Minister Nick Boles loses wind farm role because his brother works for turbine …

August 1, 2013 by  
Filed under Green Energy News

The disclosure did not come to light in the Government register of ministers’
interests because this has not been updated for more than 18 months, despite
a Coalition commitment to publish a new version twice a year.

Friends of Mr Boles stressed that while he was in control of wind farm
planning between September and April, the minister had been a repeated
critic of onshore wind farms being sited too near to communities.

In January, The Telegraph disclosed how Mr Boles and John Hayes, at the time
an energy minister, were building an “informal alliance” against more
onshore wind developments. Both have now lost control over the policy area,
after Mr Hayes, a strident opponent of onshore wind, was moved to become an
adviser to the Prime Minister. A friend of Mr Boles said: “Until then [when
Mr Boles was removed in April] he had been pushing hard for much tighter
planning guidance that would give communities much greater ability to refuse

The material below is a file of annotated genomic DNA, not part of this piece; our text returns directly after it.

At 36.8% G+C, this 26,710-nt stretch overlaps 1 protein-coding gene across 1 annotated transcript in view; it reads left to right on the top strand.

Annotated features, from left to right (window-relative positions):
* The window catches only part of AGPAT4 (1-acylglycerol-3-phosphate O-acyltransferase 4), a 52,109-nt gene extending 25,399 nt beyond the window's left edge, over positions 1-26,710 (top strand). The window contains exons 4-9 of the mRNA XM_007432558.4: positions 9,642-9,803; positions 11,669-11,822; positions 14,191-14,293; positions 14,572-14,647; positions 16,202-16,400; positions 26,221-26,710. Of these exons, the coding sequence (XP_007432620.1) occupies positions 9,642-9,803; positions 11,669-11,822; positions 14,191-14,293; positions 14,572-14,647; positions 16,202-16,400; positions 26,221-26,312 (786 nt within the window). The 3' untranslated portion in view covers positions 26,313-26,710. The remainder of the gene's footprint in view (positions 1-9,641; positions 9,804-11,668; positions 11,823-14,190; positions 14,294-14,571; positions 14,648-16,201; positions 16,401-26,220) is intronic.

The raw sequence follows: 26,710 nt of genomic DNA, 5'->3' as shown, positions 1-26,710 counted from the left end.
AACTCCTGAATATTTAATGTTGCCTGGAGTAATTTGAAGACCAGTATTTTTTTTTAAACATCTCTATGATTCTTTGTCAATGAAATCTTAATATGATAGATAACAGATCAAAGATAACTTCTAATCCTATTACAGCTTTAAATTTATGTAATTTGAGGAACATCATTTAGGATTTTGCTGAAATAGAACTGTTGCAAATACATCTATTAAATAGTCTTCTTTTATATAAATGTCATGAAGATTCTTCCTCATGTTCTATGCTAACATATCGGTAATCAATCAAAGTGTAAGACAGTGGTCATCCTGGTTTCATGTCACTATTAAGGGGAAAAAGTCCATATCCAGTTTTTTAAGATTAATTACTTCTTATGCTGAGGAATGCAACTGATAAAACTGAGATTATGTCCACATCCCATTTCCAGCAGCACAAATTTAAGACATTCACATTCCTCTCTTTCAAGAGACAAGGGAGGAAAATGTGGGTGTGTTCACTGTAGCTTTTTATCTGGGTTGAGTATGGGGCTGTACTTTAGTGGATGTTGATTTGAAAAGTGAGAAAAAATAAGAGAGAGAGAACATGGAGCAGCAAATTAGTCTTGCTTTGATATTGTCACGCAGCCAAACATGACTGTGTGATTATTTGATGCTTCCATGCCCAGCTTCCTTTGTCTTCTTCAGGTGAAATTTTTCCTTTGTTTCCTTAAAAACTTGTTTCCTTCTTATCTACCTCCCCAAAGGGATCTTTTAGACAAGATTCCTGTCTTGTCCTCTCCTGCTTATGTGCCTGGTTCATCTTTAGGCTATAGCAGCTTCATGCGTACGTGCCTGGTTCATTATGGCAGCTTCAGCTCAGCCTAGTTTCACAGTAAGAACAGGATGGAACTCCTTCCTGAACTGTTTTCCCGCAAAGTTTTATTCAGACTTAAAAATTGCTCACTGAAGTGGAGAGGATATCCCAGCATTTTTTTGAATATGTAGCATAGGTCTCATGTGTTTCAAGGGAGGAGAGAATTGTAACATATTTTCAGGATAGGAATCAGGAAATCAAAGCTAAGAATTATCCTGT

onshore wind applications.”

The friend said the change should have been clear when Mr Prisk answered a
question on wind farms in the Commons on Thursday of last week.

A spokesman for the Department of Communities and Local Government said:
“Responsibility for planning policy and casework in relation to wind farms
transferred from Nick Boles in April 2013 to avoid the perception of any
potential conflict of interest.

“This was in the light of his brother’s employment with Siemens and his
planned return to the UK from Germany. Siemens is involved in the
construction of wind turbines but does not operate onshore or offshore wind
farms. The permanent secretary reviewed and approved the arrangements. For
the avoidance of doubt, Nick Boles played no role in the planning practice
guidance on wind farms announced to Parliament in June 2013 and published
this week.”

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